Almost Like Old Times in the Booth
Early Voting, the 2012 Primary election edition, is “On” at the Frederick County Senior Citizens Center on Frederick’s Taney Avenue. It may have secured its place in local lore, taking on the appearance of a Springtime Frederick County Fair. This is even better than the concept’s successful 2010 launch.
A sea of candidate signs obscured the blooming spring flora at the entrance to the center, its parking lot filled quickly at the 10 A.M. opening. Voters flocked in during the morning hours at a rate of about one per minute while the strains of “My Wild Irish Rose” floated through the walls from the community chorus next door.
There was no bean soup, vegetable soup or hot dogs and pie for sale; just a means of beating the April 3, 2012 Primary (next week) rush by voting at your leisure. There were, however, the usual clusters of people turning it into a social occasion. It still was like Market Day.
Center Director Carolyn True was non-plussed by the main room voting activity and welcomed the elections team. Voting units, circling the main room were separated from singing, art and exercise classes. Many patrons hustled through the voting so they could get to the center’s lunch, an important part of its community outreach.
The similarities to the single Election Day atmosphere included a gaggle of VIPs from the city and county, who met and greeted, proving to the masses that they, too, are the Common Man. No electioneering is allowed, you understand, but it is kind of a State of the County obligatory appearance by our leaders.
Del. Galen Clagett (D., Frederick) voted a few minutes ahead of Sen. David Brinkley (R., Frederick/Carroll), both of whom reported they were on their way to Annapolis and wanted to get a sense of how voting was progressing. Frederick City Alderman Carol Krimm also cast her vote before noon.
Early Voting began last Saturday and continues through tomorrow from 10 A.M. to 8 P.M. The regular Primary Election polls will be open from 7 A.M. until 8 P.M. next Tuesday.
Numbers tallied on the upgraded Diebold Voting Units were a surprise to many who had worked Early Voting two years ago. Stuart Harvey, election director, sensed in late afternoon Monday that vote totals could exceed the Saturday turnout of 459 voters. Actual numbers Monday were just shy with 453 votes cast by the time Mr. Harvey declared the 8 P.M. closing.
Counting Sunday’s good turnout means more than 1,200 votes were in the books, and – at this writing – we understand business continued busy on Tuesday.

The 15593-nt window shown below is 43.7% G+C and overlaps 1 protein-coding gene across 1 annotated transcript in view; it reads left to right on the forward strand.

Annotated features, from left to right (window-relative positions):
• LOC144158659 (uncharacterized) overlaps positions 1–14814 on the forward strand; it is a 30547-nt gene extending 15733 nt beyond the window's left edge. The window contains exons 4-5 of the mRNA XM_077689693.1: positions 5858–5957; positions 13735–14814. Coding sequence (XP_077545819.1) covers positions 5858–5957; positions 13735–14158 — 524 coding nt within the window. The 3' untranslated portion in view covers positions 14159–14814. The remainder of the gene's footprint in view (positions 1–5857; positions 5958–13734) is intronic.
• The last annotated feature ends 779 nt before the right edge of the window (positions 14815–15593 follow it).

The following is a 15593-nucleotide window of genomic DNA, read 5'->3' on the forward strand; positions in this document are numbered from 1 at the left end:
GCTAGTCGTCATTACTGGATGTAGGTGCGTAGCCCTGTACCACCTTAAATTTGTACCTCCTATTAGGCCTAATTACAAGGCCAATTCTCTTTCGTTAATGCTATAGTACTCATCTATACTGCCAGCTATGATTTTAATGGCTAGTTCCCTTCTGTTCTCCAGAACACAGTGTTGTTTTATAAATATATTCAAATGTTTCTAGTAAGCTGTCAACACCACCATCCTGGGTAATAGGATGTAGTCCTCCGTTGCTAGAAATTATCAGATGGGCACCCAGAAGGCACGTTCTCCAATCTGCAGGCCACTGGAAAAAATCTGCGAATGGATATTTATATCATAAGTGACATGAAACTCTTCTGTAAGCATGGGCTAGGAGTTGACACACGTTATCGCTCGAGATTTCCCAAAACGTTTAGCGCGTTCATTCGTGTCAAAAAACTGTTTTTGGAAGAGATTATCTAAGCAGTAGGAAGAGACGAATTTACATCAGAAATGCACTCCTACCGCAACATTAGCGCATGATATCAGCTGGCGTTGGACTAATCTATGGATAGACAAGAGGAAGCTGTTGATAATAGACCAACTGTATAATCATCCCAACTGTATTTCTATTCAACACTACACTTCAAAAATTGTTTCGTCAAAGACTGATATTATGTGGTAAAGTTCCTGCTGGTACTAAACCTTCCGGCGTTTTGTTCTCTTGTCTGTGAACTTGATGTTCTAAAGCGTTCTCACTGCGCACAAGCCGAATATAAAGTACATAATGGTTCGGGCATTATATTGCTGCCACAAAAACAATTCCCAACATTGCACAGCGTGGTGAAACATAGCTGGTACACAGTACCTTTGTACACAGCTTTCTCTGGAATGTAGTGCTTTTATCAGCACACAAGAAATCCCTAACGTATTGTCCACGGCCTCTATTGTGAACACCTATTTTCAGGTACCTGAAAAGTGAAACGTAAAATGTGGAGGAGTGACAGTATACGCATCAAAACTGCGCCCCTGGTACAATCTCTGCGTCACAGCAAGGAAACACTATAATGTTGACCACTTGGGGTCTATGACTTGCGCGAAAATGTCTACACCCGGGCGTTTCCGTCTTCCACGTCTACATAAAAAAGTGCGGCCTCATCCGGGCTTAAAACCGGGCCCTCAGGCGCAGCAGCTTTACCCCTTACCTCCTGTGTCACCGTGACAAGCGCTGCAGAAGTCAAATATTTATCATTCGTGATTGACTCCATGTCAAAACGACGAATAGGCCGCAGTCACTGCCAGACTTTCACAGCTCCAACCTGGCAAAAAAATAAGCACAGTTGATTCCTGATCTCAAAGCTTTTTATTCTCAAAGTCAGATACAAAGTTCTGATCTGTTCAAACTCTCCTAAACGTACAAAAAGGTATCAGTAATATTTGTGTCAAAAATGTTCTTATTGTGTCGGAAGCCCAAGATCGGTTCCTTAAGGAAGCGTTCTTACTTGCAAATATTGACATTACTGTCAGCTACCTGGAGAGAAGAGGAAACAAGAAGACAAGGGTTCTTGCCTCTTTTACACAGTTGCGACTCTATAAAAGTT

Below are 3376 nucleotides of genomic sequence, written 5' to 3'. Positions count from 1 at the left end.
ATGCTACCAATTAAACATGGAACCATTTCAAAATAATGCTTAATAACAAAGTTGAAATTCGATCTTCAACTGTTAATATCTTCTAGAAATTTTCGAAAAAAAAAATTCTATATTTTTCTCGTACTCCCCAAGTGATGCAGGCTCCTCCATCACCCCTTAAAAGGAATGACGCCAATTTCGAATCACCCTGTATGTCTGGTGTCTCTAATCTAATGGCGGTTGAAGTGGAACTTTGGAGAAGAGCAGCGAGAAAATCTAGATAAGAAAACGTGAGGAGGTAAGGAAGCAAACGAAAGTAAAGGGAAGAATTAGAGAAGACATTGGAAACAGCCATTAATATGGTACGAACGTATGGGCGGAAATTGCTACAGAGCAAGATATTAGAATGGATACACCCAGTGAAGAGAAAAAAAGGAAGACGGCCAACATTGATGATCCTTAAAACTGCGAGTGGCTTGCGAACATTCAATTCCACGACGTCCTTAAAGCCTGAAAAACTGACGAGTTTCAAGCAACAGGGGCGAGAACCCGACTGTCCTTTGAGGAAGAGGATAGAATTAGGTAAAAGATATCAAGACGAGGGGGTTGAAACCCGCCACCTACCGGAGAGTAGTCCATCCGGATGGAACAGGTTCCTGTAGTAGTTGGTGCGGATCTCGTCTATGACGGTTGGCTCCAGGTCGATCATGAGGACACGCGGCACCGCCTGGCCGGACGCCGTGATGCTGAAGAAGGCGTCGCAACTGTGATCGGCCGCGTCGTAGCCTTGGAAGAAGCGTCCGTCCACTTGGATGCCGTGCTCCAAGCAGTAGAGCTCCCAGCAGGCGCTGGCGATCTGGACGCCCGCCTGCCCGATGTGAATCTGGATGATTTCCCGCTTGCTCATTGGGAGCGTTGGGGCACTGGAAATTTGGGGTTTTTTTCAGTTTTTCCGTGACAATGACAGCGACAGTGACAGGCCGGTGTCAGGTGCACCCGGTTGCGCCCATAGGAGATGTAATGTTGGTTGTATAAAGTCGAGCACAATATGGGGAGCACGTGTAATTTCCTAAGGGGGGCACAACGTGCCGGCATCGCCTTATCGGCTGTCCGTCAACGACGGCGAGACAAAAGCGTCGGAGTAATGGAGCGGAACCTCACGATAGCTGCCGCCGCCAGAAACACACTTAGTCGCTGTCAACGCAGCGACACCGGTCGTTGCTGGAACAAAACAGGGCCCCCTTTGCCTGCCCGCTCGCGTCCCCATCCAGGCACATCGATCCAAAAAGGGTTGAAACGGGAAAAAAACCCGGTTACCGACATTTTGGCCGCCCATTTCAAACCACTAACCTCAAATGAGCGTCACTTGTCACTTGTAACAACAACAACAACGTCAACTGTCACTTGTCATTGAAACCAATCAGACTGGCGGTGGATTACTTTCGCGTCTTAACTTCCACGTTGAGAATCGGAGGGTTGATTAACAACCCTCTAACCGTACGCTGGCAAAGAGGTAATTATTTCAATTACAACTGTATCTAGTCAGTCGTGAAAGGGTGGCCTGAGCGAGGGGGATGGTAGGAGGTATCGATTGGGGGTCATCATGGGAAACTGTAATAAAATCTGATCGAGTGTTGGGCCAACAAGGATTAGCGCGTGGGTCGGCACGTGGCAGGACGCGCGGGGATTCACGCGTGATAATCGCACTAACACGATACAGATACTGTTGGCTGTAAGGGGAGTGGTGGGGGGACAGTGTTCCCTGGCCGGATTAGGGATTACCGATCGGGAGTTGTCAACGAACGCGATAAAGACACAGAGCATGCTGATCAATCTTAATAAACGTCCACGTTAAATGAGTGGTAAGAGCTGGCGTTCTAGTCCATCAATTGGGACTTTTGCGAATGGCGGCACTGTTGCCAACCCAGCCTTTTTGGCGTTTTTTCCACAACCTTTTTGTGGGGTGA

We thought some confusion might reign and voters might not realize they could vote early on any of six days because of apparent media concentration on the candidates. We must probably credit the attention-to-detail team at the Elections office, whose mailings of voter registration cards and sample ballots for Democrat, Republican and Unaffiliated (or other) voters were in hands of those who came to vote.
The Daily Blather gave Early Voting short shrift, not mentioning it in Friday or Saturday editions, editors depending on its well-done Voters Guide Sunday to carry the load. To its credit it reported weekend voting numbers in its Monday scholastic edition, interviewing Mr. Harvey, but confused closing times.
Even WFMD930AM radio “Morning Mayor” Bob Miller was confused Monday morning when he and Del. Kelly Schulz (R., Frederick) talked about it on his show. He may have been reading The Daily Blather. Mr. Miller said he preferred the familial atmosphere of Election Day at the firehouse.
Delegate Schulz told listeners she decided to vote Sunday despite having an Absentee Ballot in her hand. “I just thought I should vote,” she said.
Persons having an absentee ballot are listed on the voting unit’s official record as having been issued a ballot. Thus Delegate Schulz would have had to vote a Provisional Ballot, which is reviewed with absentee ballots; if determined to be valid is counted. Her Absentee Ballot would have been voided on the machine.
I counted the media reps on one hand. They included a Gazette photographer, familiar WFMD reporter Kevin McManus, and veteran journalist/columnist Roy Meachum of www.thetentacle.com. The latter two agreeing they might as well combine voting with business.
Some other Monday observations include:
Voters Monday came from the far reaches of the county, Brunswick, Emmitsburg, Thurmont, Mount Airy, Ijamsville and Urbana. They didn’t seem distressed by the commute.
Voters were enthusiastic, and it appears Republican voters aren’t apathetic this time. Outnumbered GOP voters cast 193 votes to the Democrats’ 240 and 20 unaffiliated. Whether it is the presidential primaries or local congressional Races, the draw to vote is certain.
As usual a large number of senior citizens came in to vote, in wheelchairs, on walkers and on the arms of loved ones. That is the great generation it would seem.
Some voters, displaced from the Sixth District through the gerrymandering by Gov. Martin O’Malley, were personally escorted by Mr. Harvey to the county map displaying the new alignment. Several Jefferson voters expressed dismay that the demarcation line between the Sixth District and the Eighth District virtually splits one neighborhood.
Mr. Harvey believes Early Voting has the voters’ seal of approval, adding the next election may see additional Early Voting venues in the Thurmont area and Urbana. Votes cast this week will be counted Primary Election Night with those cast in next Tuesday voting.
We will have another opportunity to be up close and personal with the voters today. See you at the “Fair.”